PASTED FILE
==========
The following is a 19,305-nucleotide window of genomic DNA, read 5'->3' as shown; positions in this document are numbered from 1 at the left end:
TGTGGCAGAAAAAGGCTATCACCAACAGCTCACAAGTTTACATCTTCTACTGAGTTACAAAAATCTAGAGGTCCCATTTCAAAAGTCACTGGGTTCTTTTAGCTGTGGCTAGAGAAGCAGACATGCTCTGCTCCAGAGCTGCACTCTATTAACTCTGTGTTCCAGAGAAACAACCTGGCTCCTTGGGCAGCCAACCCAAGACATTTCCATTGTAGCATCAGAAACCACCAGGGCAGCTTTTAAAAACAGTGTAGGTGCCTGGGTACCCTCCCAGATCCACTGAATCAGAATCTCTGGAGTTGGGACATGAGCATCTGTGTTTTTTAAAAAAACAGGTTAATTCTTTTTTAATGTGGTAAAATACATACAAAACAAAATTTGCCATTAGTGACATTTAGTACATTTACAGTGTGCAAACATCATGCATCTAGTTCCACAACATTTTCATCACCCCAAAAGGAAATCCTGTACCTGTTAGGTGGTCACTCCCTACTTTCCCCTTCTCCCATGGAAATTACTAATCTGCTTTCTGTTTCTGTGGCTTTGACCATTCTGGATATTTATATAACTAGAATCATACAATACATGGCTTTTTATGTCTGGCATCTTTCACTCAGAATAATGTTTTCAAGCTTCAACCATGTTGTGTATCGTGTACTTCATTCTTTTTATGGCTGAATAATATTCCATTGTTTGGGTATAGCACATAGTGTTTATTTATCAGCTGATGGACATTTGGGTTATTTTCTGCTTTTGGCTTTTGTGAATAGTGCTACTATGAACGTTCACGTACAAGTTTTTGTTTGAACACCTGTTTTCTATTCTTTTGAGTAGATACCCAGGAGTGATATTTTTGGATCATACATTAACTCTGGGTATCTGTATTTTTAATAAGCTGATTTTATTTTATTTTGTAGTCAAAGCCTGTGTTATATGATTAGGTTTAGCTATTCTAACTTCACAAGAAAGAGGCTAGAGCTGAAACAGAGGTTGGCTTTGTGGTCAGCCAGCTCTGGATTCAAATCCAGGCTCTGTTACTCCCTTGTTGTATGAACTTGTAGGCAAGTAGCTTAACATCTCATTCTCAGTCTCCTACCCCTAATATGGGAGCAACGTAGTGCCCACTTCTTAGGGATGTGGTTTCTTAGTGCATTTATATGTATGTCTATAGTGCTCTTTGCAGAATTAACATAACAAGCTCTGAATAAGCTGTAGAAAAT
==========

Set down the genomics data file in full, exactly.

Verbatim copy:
The following is a 19,305-nucleotide window of genomic DNA, read 5'->3' as shown; positions in this document are numbered from 1 at the left end:
TGTGGCAGAAAAAGGCTATCACCAACAGCTCACAAGTTTACATCTTCTACTGAGTTACAAAAATCTAGAGGTCCCATTTCAAAAGTCACTGGGTTCTTTTAGCTGTGGCTAGAGAAGCAGACATGCTCTGCTCCAGAGCTGCACTCTATTAACTCTGTGTTCCAGAGAAACAACCTGGCTCCTTGGGCAGCCAACCCAAGACATTTCCATTGTAGCATCAGAAACCACCAGGGCAGCTTTTAAAAACAGTGTAGGTGCCTGGGTACCCTCCCAGATCCACTGAATCAGAATCTCTGGAGTTGGGACATGAGCATCTGTGTTTTTTAAAAAAACAGGTTAATTCTTTTTTAATGTGGTAAAATACATACAAAACAAAATTTGCCATTAGTGACATTTAGTACATTTACAGTGTGCAAACATCATGCATCTAGTTCCACAACATTTTCATCACCCCAAAAGGAAATCCTGTACCTGTTAGGTGGTCACTCCCTACTTTCCCCTTCTCCCATGGAAATTACTAATCTGCTTTCTGTTTCTGTGGCTTTGACCATTCTGGATATTTATATAACTAGAATCATACAATACATGGCTTTTTATGTCTGGCATCTTTCACTCAGAATAATGTTTTCAAGCTTCAACCATGTTGTGTATCGTGTACTTCATTCTTTTTATGGCTGAATAATATTCCATTGTTTGGGTATAGCACATAGTGTTTATTTATCAGCTGATGGACATTTGGGTTATTTTCTGCTTTTGGCTTTTGTGAATAGTGCTACTATGAACGTTCACGTACAAGTTTTTGTTTGAACACCTGTTTTCTATTCTTTTGAGTAGATACCCAGGAGTGATATTTTTGGATCATACATTAACTCTGGGTATCTGTATTTTTAATAAGCTGATTTTATTTTATTTTGTAGTCAAAGCCTGTGTTATATGATTAGGTTTAGCTATTCTAACTTCACAAGAAAGAGGCTAGAGCTGAAACAGAGGTTGGCTTTGTGGTCAGCCAGCTCTGGATTCAAATCCAGGCTCTGTTACTCCCTTGTTGTATGAACTTGTAGGCAAGTAGCTTAACATCTCATTCTCAGTCTCCTACCCCTAATATGGGAGCAACGTAGTGCCCACTTCTTAGGGATGTGGTTTCTTAGTGCATTTATATGTATGTCTATAGTGCTCTTTGCAGAATTAACATAACAAGCTCTGAATAAGCTGTAGAAAAT